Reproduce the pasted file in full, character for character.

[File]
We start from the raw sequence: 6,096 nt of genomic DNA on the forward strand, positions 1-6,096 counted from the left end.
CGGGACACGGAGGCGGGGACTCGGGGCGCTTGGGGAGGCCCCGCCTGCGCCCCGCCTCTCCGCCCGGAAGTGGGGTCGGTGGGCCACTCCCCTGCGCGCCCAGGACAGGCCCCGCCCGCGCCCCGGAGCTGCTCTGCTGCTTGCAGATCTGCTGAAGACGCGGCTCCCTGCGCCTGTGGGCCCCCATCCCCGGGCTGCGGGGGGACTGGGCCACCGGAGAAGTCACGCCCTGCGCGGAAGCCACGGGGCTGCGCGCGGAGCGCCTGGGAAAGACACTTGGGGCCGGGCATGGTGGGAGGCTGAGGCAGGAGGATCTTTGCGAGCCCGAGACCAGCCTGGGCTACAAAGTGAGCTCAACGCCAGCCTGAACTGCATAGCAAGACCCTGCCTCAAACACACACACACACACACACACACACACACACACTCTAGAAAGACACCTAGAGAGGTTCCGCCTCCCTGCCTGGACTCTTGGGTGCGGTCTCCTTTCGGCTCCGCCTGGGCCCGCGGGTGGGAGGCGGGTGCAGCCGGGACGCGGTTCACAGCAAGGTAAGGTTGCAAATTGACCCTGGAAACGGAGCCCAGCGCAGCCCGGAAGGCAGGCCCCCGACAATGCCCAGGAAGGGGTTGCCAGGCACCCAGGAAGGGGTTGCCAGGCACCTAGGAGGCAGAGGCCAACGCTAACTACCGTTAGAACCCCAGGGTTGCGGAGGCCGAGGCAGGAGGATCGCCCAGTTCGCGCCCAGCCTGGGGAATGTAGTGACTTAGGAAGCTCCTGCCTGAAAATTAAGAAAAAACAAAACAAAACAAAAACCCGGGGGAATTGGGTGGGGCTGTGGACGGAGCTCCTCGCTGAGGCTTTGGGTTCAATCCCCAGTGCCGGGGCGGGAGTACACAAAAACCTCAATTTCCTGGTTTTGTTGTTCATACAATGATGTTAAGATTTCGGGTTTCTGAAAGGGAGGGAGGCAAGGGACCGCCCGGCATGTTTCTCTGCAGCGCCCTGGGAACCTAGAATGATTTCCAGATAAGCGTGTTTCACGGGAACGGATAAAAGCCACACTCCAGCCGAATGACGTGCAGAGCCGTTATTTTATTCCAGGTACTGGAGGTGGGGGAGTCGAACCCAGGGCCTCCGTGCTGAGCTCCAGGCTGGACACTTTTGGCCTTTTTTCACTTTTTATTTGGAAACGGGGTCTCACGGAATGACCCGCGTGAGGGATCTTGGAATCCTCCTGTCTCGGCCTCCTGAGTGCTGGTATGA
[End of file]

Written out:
We start from the raw sequence: 6,096 nt of genomic DNA on the forward strand, positions 1-6,096 counted from the left end.
CGGGACACGGAGGCGGGGACTCGGGGCGCTTGGGGAGGCCCCGCCTGCGCCCCGCCTCTCCGCCCGGAAGTGGGGTCGGTGGGCCACTCCCCTGCGCGCCCAGGACAGGCCCCGCCCGCGCCCCGGAGCTGCTCTGCTGCTTGCAGATCTGCTGAAGACGCGGCTCCCTGCGCCTGTGGGCCCCCATCCCCGGGCTGCGGGGGGACTGGGCCACCGGAGAAGTCACGCCCTGCGCGGAAGCCACGGGGCTGCGCGCGGAGCGCCTGGGAAAGACACTTGGGGCCGGGCATGGTGGGAGGCTGAGGCAGGAGGATCTTTGCGAGCCCGAGACCAGCCTGGGCTACAAAGTGAGCTCAACGCCAGCCTGAACTGCATAGCAAGACCCTGCCTCAAACACACACACACACACACACACACACACACACACTCTAGAAAGACACCTAGAGAGGTTCCGCCTCCCTGCCTGGACTCTTGGGTGCGGTCTCCTTTCGGCTCCGCCTGGGCCCGCGGGTGGGAGGCGGGTGCAGCCGGGACGCGGTTCACAGCAAGGTAAGGTTGCAAATTGACCCTGGAAACGGAGCCCAGCGCAGCCCGGAAGGCAGGCCCCCGACAATGCCCAGGAAGGGGTTGCCAGGCACCCAGGAAGGGGTTGCCAGGCACCTAGGAGGCAGAGGCCAACGCTAACTACCGTTAGAACCCCAGGGTTGCGGAGGCCGAGGCAGGAGGATCGCCCAGTTCGCGCCCAGCCTGGGGAATGTAGTGACTTAGGAAGCTCCTGCCTGAAAATTAAGAAAAAACAAAACAAAACAAAAACCCGGGGGAATTGGGTGGGGCTGTGGACGGAGCTCCTCGCTGAGGCTTTGGGTTCAATCCCCAGTGCCGGGGCGGGAGTACACAAAAACCTCAATTTCCTGGTTTTGTTGTTCATACAATGATGTTAAGATTTCGGGTTTCTGAAAGGGAGGGAGGCAAGGGACCGCCCGGCATGTTTCTCTGCAGCGCCCTGGGAACCTAGAATGATTTCCAGATAAGCGTGTTTCACGGGAACGGATAAAAGCCACACTCCAGCCGAATGACGTGCAGAGCCGTTATTTTATTCCAGGTACTGGAGGTGGGGGAGTCGAACCCAGGGCCTCCGTGCTGAGCTCCAGGCTGGACACTTTTGGCCTTTTTTCACTTTTTATTTGGAAACGGGGTCTCACGGAATGACCCGCGTGAGGGATCTTGGAATCCTCCTGTCTCGGCCTCCTGAGTGCTGGTATGA